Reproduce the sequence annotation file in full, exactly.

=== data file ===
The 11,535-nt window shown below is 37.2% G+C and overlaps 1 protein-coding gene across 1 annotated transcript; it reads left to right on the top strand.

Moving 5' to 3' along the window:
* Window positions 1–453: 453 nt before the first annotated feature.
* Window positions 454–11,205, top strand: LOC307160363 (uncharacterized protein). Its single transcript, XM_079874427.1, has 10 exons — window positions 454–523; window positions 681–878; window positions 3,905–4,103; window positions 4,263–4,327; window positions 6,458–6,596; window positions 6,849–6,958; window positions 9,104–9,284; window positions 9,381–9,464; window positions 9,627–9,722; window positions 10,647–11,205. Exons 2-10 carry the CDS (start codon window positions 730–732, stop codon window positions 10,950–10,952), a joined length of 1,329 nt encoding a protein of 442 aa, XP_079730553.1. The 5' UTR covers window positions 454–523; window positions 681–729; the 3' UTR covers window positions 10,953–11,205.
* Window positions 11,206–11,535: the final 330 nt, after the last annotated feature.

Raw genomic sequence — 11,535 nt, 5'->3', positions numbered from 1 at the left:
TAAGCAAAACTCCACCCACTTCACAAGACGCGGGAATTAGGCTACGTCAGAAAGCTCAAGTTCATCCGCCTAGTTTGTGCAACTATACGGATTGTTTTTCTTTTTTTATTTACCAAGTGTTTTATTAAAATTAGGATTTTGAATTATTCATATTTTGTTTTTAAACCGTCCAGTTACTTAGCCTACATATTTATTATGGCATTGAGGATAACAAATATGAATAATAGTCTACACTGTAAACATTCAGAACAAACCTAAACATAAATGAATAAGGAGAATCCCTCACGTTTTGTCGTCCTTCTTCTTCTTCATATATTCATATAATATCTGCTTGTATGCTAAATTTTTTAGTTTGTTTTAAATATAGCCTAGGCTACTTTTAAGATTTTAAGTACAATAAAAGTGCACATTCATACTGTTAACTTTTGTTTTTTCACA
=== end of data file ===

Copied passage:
The 11,535-nt window shown below is 37.2% G+C and overlaps 1 protein-coding gene across 1 annotated transcript; it reads left to right on the top strand.

Moving 5' to 3' along the window:
* Window positions 1–453: 453 nt before the first annotated feature.
* Window positions 454–11,205, top strand: LOC307160363 (uncharacterized protein). Its single transcript, XM_079874427.1, has 10 exons — window positions 454–523; window positions 681–878; window positions 3,905–4,103; window positions 4,263–4,327; window positions 6,458–6,596; window positions 6,849–6,958; window positions 9,104–9,284; window positions 9,381–9,464; window positions 9,627–9,722; window positions 10,647–11,205. Exons 2-10 carry the CDS (start codon window positions 730–732, stop codon window positions 10,950–10,952), a joined length of 1,329 nt encoding a protein of 442 aa, XP_079730553.1. The 5' UTR covers window positions 454–523; window positions 681–729; the 3' UTR covers window positions 10,953–11,205.
* Window positions 11,206–11,535: the final 330 nt, after the last annotated feature.

Raw genomic sequence — 11,535 nt, 5'->3', positions numbered from 1 at the left:
TAAGCAAAACTCCACCCACTTCACAAGACGCGGGAATTAGGCTACGTCAGAAAGCTCAAGTTCATCCGCCTAGTTTGTGCAACTATACGGATTGTTTTTCTTTTTTTATTTACCAAGTGTTTTATTAAAATTAGGATTTTGAATTATTCATATTTTGTTTTTAAACCGTCCAGTTACTTAGCCTACATATTTATTATGGCATTGAGGATAACAAATATGAATAATAGTCTACACTGTAAACATTCAGAACAAACCTAAACATAAATGAATAAGGAGAATCCCTCACGTTTTGTCGTCCTTCTTCTTCTTCATATATTCATATAATATCTGCTTGTATGCTAAATTTTTTAGTTTGTTTTAAATATAGCCTAGGCTACTTTTAAGATTTTAAGTACAATAAAAGTGCACATTCATACTGTTAACTTTTGTTTTTTCACA